• α-synuclein;
  • neurodegeneration;
  • oligomers;
  • Parkinson’s disease;
  • seeding;
  • aggregation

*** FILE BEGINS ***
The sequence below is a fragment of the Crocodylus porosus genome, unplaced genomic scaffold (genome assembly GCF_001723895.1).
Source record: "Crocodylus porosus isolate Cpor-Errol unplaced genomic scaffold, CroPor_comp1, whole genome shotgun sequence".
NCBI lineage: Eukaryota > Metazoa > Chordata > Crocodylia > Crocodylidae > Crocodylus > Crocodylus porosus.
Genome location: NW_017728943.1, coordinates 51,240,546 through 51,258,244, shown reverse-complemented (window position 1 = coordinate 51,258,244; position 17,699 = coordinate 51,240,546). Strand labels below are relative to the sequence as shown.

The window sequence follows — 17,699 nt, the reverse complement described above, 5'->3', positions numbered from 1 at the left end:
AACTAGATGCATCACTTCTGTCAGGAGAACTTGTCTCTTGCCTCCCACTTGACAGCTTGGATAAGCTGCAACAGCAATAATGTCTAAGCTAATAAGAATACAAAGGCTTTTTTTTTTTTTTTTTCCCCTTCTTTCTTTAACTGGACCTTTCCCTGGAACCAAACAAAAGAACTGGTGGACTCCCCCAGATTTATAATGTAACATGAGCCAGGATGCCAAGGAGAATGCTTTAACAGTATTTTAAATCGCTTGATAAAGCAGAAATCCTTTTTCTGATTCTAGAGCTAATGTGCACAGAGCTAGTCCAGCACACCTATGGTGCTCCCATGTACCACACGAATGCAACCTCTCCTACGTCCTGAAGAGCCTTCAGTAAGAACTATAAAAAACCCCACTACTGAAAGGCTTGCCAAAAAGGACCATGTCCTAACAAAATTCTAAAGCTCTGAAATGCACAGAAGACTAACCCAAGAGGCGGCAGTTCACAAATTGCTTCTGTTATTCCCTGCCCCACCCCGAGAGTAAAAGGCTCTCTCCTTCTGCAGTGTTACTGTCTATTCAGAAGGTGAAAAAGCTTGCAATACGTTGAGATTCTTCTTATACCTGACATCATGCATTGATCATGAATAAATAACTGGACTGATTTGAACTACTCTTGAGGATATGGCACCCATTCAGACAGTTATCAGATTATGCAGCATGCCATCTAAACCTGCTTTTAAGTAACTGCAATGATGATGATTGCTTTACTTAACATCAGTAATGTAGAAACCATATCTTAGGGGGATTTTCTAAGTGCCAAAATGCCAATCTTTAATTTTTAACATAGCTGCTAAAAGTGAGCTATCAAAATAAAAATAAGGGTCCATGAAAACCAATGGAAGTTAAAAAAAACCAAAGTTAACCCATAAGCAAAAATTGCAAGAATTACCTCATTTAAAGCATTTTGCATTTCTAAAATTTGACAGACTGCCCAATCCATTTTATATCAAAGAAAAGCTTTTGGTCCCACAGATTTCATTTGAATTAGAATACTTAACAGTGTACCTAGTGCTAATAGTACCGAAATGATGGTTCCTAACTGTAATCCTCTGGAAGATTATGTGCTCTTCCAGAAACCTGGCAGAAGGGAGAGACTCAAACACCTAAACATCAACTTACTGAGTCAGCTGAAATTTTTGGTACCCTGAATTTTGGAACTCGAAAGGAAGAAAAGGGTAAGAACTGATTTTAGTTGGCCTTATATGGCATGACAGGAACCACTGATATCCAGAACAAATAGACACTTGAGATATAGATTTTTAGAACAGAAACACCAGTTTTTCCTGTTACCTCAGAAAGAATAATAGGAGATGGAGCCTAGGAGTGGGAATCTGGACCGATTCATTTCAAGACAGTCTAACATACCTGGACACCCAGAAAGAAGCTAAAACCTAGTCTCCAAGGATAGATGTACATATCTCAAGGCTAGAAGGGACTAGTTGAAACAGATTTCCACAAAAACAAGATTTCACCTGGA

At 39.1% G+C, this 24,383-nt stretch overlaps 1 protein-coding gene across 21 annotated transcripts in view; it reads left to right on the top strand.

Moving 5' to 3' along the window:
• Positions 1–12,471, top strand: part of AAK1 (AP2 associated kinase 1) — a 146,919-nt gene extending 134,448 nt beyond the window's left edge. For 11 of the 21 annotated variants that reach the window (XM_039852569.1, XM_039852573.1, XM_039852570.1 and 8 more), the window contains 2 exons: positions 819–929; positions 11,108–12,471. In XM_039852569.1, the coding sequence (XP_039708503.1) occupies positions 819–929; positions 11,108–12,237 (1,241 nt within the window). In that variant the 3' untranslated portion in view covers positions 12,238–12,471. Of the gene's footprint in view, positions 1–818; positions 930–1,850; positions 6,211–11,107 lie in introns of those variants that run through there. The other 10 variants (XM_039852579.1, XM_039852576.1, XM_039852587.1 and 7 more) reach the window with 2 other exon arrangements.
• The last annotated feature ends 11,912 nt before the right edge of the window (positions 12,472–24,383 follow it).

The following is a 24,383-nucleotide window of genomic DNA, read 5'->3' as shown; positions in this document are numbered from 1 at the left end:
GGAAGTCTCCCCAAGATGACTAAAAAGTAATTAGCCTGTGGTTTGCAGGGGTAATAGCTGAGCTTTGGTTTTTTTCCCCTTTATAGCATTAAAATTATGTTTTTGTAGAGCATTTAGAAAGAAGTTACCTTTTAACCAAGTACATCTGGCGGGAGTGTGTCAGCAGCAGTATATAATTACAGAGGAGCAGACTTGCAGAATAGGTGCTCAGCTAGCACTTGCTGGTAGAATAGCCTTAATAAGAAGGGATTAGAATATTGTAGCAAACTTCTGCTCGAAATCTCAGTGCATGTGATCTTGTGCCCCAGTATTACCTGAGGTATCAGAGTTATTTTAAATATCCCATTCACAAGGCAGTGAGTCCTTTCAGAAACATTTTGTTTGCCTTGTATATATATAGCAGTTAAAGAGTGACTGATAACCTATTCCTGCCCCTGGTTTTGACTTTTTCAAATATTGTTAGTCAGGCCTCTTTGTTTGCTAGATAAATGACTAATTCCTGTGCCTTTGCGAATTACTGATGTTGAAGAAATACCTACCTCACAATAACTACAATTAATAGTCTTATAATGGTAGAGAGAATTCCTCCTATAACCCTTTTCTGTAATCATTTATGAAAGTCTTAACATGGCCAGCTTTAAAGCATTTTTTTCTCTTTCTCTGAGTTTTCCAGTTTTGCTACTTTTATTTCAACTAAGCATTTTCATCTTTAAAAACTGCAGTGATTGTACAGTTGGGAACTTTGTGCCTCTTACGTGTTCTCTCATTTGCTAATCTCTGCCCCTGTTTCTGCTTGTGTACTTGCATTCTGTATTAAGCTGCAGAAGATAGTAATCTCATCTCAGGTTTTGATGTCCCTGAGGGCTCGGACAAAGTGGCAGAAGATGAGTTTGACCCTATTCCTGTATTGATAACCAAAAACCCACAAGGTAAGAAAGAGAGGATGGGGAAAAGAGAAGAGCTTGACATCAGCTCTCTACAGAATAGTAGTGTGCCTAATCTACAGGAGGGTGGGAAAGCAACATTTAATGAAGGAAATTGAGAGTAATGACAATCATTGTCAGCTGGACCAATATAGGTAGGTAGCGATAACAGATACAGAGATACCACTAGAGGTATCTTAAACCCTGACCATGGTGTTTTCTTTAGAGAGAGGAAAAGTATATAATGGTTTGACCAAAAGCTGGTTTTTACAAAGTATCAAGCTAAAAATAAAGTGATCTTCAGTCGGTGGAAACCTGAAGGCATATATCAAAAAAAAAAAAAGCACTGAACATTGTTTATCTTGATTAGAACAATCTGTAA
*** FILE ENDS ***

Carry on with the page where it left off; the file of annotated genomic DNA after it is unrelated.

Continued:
Lewy bodies, α-synuclein (α-syn) immunopositive intracellular deposits, are the pathological hallmark of Parkinson’s disease (PD). Interestingly, Lewybody-like structures have been identified in fetal tissue grafts about one decade after transplantation into the striatum of PD patients. One possible explanation for the accelerated deposition of α-syn in the graft is that the aggregation of α-syn from the host tissue to the graft is spread by a prion disease-like mechanism. We discuss here an in vitro model which might recapitulate some aspects of disease propagation in PD. We found here that in vitro-generated α-syn oligomers induce transmembrane seeding of α-syn aggregation in a dose- and time-dependent manner. This effect was observed in primary neuronal cultures as well as in neuronal cell lines. The seeding oligomers were characterized by a distinctive lithium dodecyl sulfate-stable oligomer pattern and could be generated in a dynamic process out of pore-forming oligomers. We propose that α-syn oligomers form as a dynamic mixture of oligomer types with different properties and that α-syn oligomers can be converted into different types depending on the brain milieu conditions. Our data indicate that extracellular α-syn oligomers can induce intracellular α-syn aggregation, therefore we hypothesize that a similar mechanism might lead to α-syn pathology propagation.